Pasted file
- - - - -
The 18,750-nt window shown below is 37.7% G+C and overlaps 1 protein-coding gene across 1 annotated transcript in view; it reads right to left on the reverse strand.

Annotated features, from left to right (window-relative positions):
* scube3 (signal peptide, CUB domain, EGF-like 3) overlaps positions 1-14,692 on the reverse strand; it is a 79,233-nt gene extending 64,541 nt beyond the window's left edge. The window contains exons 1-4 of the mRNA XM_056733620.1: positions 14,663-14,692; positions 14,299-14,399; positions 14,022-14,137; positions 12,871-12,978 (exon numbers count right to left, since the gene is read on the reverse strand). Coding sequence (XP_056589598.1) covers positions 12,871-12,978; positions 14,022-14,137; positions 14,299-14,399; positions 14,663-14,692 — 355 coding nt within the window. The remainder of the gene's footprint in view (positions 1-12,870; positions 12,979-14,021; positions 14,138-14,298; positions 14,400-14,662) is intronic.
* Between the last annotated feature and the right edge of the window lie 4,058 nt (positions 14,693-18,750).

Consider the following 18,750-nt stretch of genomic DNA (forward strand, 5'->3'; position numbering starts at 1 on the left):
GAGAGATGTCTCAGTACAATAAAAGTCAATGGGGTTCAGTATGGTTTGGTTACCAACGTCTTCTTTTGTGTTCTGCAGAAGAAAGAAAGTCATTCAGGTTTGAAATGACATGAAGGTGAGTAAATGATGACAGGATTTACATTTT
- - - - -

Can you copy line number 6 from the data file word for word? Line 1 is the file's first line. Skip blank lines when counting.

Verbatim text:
GAGAGATGTCTCAGTACAATAAAAGTCAATGGGGTTCAGTATGGTTTGGTTACCAACGTCTTCTTTTGTGTTCTGCAGAAGAAAGAAAGTCATTCAGGTTTGAAATGACATGAAGGTGAGTAAATGATGACAGGATTTACATTTT